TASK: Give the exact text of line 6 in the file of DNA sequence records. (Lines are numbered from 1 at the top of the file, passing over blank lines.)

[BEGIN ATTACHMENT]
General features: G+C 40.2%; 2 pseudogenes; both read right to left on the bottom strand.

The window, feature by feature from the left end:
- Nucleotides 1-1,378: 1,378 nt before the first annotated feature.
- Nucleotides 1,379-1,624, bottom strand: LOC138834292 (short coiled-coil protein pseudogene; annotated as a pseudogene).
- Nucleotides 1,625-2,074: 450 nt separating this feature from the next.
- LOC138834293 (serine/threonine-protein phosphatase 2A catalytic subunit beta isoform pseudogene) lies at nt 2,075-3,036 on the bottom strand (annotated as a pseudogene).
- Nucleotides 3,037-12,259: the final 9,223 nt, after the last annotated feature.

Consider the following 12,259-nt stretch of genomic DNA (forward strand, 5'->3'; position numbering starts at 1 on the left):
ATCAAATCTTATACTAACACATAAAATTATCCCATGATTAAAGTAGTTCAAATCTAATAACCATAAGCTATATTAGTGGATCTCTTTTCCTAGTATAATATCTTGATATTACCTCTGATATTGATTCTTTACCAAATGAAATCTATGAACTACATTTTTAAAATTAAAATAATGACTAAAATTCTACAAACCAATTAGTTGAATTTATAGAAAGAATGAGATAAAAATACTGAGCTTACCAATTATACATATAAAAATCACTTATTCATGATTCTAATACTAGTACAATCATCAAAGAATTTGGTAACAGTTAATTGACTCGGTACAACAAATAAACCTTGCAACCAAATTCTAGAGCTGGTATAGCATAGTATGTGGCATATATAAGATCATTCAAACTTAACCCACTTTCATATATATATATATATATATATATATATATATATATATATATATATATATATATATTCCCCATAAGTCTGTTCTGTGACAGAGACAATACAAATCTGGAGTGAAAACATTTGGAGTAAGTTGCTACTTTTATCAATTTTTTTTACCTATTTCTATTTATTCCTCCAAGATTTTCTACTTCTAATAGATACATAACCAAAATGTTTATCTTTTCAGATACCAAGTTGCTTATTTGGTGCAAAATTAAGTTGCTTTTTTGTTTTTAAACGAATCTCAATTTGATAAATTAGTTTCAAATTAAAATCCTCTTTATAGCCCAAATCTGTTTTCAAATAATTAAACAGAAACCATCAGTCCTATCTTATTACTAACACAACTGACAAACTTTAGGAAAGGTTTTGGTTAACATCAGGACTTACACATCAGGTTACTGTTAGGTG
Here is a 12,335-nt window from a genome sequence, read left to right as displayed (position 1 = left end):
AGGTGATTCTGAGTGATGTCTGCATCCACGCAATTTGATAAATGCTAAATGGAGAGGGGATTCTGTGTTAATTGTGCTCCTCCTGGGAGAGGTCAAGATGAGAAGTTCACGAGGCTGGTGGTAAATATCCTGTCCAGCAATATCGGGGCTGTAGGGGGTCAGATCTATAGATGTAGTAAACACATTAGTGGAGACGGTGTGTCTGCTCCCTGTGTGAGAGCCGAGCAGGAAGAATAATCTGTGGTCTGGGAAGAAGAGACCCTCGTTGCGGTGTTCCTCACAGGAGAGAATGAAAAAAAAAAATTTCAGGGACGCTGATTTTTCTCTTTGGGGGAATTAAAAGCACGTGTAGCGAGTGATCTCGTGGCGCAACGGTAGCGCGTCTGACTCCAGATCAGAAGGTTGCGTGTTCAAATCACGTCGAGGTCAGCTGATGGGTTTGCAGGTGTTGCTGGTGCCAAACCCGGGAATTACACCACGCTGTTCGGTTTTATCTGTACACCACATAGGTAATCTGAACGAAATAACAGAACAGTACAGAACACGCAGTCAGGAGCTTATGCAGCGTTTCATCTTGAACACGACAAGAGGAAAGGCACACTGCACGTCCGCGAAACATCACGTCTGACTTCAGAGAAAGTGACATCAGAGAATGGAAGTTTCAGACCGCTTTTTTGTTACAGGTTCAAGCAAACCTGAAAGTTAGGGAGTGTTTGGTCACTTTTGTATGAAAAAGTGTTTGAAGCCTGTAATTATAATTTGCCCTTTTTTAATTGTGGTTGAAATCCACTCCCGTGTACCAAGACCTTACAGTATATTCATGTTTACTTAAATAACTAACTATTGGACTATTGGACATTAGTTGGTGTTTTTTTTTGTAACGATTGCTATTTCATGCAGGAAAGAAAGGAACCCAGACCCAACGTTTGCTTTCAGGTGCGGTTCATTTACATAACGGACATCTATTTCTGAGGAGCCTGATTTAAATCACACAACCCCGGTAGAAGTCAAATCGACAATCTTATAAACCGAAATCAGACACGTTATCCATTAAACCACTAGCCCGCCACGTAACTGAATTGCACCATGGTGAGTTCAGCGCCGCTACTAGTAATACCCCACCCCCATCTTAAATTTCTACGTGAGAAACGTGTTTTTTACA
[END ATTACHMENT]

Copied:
- LOC138834293 (serine/threonine-protein phosphatase 2A catalytic subunit beta isoform pseudogene) lies at nt 2,075-3,036 on the bottom strand (annotated as a pseudogene).